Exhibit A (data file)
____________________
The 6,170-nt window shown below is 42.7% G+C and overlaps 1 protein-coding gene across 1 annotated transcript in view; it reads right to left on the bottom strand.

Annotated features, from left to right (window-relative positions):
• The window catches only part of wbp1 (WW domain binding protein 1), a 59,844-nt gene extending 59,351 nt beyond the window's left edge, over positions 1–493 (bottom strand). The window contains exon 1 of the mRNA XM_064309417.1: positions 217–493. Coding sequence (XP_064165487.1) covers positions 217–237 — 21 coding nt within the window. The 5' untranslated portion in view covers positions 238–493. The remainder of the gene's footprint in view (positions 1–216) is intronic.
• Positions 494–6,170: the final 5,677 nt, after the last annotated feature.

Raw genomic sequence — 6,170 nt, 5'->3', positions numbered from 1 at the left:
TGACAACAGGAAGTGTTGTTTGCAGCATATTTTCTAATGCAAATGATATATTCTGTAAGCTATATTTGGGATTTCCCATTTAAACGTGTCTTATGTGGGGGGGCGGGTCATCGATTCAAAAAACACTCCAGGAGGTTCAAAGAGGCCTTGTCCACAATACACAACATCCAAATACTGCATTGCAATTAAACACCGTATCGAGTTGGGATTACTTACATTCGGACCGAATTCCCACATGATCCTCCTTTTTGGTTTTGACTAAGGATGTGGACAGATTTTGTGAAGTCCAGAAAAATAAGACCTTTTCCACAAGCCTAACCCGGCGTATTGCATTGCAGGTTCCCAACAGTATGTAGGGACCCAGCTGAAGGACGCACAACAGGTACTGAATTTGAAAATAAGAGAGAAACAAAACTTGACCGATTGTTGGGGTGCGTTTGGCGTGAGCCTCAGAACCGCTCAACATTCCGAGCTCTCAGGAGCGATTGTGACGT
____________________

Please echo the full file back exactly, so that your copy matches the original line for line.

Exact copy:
The 6,170-nt window shown below is 42.7% G+C and overlaps 1 protein-coding gene across 1 annotated transcript in view; it reads right to left on the bottom strand.

Annotated features, from left to right (window-relative positions):
• The window catches only part of wbp1 (WW domain binding protein 1), a 59,844-nt gene extending 59,351 nt beyond the window's left edge, over positions 1–493 (bottom strand). The window contains exon 1 of the mRNA XM_064309417.1: positions 217–493. Coding sequence (XP_064165487.1) covers positions 217–237 — 21 coding nt within the window. The 5' untranslated portion in view covers positions 238–493. The remainder of the gene's footprint in view (positions 1–216) is intronic.
• Positions 494–6,170: the final 5,677 nt, after the last annotated feature.

Raw genomic sequence — 6,170 nt, 5'->3', positions numbered from 1 at the left:
TGACAACAGGAAGTGTTGTTTGCAGCATATTTTCTAATGCAAATGATATATTCTGTAAGCTATATTTGGGATTTCCCATTTAAACGTGTCTTATGTGGGGGGGCGGGTCATCGATTCAAAAAACACTCCAGGAGGTTCAAAGAGGCCTTGTCCACAATACACAACATCCAAATACTGCATTGCAATTAAACACCGTATCGAGTTGGGATTACTTACATTCGGACCGAATTCCCACATGATCCTCCTTTTTGGTTTTGACTAAGGATGTGGACAGATTTTGTGAAGTCCAGAAAAATAAGACCTTTTCCACAAGCCTAACCCGGCGTATTGCATTGCAGGTTCCCAACAGTATGTAGGGACCCAGCTGAAGGACGCACAACAGGTACTGAATTTGAAAATAAGAGAGAAACAAAACTTGACCGATTGTTGGGGTGCGTTTGGCGTGAGCCTCAGAACCGCTCAACATTCCGAGCTCTCAGGAGCGATTGTGACGT